Link | Posted on Feb 16, 2018 at 11:15 UTC
On article Fujifilm X-H1 First Impressions Review (723 comments in total)
In reply to:

Gesture: Should this be what a Nikon mirrorless is like?

It’s a mirrorless camera, so you can assume that a Nikon mirrorless camera will have similarities, yes.

Link | Posted on Feb 16, 2018 at 08:23 UTC
On article Fujifilm X-H1 First Impressions Review (723 comments in total)
In reply to:

tinternaut: The camera the X-T2 should have been?

No.

Link | Posted on Feb 15, 2018 at 20:20 UTC
On article Fujifilm X-H1 First Impressions Review (723 comments in total)
In reply to:

Kaonashi: This is somehow a confusing design to put it mildly (for Fuji fandom). A bigger body yet battery still the same (small). In Fuji world ergonomics was king (despite not having any decent grip) - the grip is there now but it is accompanied by a strange swap of the compensation dial with a top lcd (who asked for that?). This is a video oriented camera yet limited to 15 min recording unless used with additional battery grip. And so on and so forth. I am not a Fuji user but could always appreciate the effort they made. Not so much with this camera - some decisions seem not so well thought through. The body size is close to an dslr now, yet the usual benefits, apart from the grip, didn't follow. Strange.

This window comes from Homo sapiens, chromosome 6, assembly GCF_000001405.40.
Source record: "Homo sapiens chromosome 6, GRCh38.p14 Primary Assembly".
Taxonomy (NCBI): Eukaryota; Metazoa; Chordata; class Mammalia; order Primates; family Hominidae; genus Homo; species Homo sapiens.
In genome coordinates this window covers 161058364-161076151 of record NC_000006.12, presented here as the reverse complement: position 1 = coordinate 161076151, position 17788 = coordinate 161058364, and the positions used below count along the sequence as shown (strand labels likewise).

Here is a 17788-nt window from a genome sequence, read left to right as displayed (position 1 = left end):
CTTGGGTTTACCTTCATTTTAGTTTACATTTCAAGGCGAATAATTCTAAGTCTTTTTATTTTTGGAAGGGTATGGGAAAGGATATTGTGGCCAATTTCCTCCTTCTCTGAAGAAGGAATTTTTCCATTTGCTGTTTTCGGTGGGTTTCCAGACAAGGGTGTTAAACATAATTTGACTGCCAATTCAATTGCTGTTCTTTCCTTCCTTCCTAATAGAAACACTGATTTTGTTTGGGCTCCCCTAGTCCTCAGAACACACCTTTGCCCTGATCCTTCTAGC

The camera has been rumoured for some time and yes, it appears that the compensation dial ommition is due to the video emphasis of the hybrid camera. (A compensation dial is fairly cumbersome when shooting video, yet a shoulder display could be useful).
Don't see this as an X-T2 replacement - there will no doubt be an X-T3 before the end of this year. This H1 is for a particular kind of user and that might not be you.

For me, personally, the H1 isn't relevant so I won't be getting one. But I will most likely buy an X-T3 if/when that's released because that line of camera shoots the way I do.
Equally, I never needed an X-Pro because that's not the right camera for me either. So I didn't buy one.
If I start needing to shoot video beyond the X-T2's capability (which is actually enough for me) then I might look at the H1 because I have X-Mount lenses, but other than that the Panasonic would make more sense for people who want to shoot video at that level.

Link | Posted on Feb 15, 2018 at 11:24 UTC
On article Fujifilm X-H1 First Impressions Review (723 comments in total)
In reply to:

eno2: It looks like a nice camera, to bad Fuji isn't open in releasing a Bayer sensor version of it. :(

Why's that?

Link | Posted on Feb 15, 2018 at 09:17 UTC
In reply to: